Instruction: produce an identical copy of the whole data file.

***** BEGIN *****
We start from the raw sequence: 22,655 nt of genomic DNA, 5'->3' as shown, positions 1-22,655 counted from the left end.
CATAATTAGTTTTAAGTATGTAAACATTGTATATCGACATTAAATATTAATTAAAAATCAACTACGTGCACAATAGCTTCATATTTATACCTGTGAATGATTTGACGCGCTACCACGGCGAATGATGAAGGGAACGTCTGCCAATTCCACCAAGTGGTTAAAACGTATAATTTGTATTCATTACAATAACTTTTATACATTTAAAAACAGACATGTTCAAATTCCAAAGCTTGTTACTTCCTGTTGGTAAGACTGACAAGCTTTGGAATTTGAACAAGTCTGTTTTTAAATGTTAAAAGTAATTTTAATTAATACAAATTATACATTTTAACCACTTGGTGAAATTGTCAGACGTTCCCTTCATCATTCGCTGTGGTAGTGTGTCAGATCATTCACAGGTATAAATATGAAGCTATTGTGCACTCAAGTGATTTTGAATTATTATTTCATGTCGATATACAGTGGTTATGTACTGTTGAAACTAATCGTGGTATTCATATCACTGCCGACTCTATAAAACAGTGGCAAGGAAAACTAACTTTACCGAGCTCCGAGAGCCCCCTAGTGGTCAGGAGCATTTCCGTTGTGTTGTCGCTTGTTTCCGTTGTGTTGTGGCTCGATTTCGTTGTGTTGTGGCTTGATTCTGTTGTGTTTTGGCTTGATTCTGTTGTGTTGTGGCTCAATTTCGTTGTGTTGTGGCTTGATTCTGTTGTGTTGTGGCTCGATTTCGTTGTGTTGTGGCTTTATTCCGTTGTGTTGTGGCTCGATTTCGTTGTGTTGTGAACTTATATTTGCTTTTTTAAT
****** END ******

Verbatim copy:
We start from the raw sequence: 22,655 nt of genomic DNA, 5'->3' as shown, positions 1-22,655 counted from the left end.
CATAATTAGTTTTAAGTATGTAAACATTGTATATCGACATTAAATATTAATTAAAAATCAACTACGTGCACAATAGCTTCATATTTATACCTGTGAATGATTTGACGCGCTACCACGGCGAATGATGAAGGGAACGTCTGCCAATTCCACCAAGTGGTTAAAACGTATAATTTGTATTCATTACAATAACTTTTATACATTTAAAAACAGACATGTTCAAATTCCAAAGCTTGTTACTTCCTGTTGGTAAGACTGACAAGCTTTGGAATTTGAACAAGTCTGTTTTTAAATGTTAAAAGTAATTTTAATTAATACAAATTATACATTTTAACCACTTGGTGAAATTGTCAGACGTTCCCTTCATCATTCGCTGTGGTAGTGTGTCAGATCATTCACAGGTATAAATATGAAGCTATTGTGCACTCAAGTGATTTTGAATTATTATTTCATGTCGATATACAGTGGTTATGTACTGTTGAAACTAATCGTGGTATTCATATCACTGCCGACTCTATAAAACAGTGGCAAGGAAAACTAACTTTACCGAGCTCCGAGAGCCCCCTAGTGGTCAGGAGCATTTCCGTTGTGTTGTCGCTTGTTTCCGTTGTGTTGTGGCTCGATTTCGTTGTGTTGTGGCTTGATTCTGTTGTGTTTTGGCTTGATTCTGTTGTGTTGTGGCTCAATTTCGTTGTGTTGTGGCTTGATTCTGTTGTGTTGTGGCTCGATTTCGTTGTGTTGTGGCTTTATTCCGTTGTGTTGTGGCTCGATTTCGTTGTGTTGTGAACTTATATTTGCTTTTTTAAT